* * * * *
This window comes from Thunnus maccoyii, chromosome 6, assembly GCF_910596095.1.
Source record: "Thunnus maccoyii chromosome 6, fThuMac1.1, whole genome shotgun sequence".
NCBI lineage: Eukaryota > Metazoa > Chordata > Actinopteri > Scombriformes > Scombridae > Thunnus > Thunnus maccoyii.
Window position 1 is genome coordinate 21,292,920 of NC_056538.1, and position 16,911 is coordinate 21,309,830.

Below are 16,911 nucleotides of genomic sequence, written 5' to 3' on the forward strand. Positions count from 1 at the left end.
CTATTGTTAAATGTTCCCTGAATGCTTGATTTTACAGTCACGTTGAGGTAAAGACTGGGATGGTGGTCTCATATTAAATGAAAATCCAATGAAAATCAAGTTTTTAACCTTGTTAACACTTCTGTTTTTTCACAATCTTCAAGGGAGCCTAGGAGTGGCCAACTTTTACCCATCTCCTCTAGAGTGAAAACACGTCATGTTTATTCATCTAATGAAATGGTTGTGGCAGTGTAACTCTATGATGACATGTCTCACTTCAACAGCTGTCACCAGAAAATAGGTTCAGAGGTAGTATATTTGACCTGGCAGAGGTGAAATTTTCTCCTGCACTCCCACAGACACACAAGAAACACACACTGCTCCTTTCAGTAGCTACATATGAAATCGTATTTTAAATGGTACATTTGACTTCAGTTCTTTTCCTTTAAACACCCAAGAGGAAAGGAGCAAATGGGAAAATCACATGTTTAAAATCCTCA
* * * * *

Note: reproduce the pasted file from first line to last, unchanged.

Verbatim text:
This window comes from Thunnus maccoyii, chromosome 6, assembly GCF_910596095.1.
Source record: "Thunnus maccoyii chromosome 6, fThuMac1.1, whole genome shotgun sequence".
NCBI lineage: Eukaryota > Metazoa > Chordata > Actinopteri > Scombriformes > Scombridae > Thunnus > Thunnus maccoyii.
Window position 1 is genome coordinate 21,292,920 of NC_056538.1, and position 16,911 is coordinate 21,309,830.

Below are 16,911 nucleotides of genomic sequence, written 5' to 3' on the forward strand. Positions count from 1 at the left end.
CTATTGTTAAATGTTCCCTGAATGCTTGATTTTACAGTCACGTTGAGGTAAAGACTGGGATGGTGGTCTCATATTAAATGAAAATCCAATGAAAATCAAGTTTTTAACCTTGTTAACACTTCTGTTTTTTCACAATCTTCAAGGGAGCCTAGGAGTGGCCAACTTTTACCCATCTCCTCTAGAGTGAAAACACGTCATGTTTATTCATCTAATGAAATGGTTGTGGCAGTGTAACTCTATGATGACATGTCTCACTTCAACAGCTGTCACCAGAAAATAGGTTCAGAGGTAGTATATTTGACCTGGCAGAGGTGAAATTTTCTCCTGCACTCCCACAGACACACAAGAAACACACACTGCTCCTTTCAGTAGCTACATATGAAATCGTATTTTAAATGGTACATTTGACTTCAGTTCTTTTCCTTTAAACACCCAAGAGGAAAGGAGCAAATGGGAAAATCACATGTTTAAAATCCTCA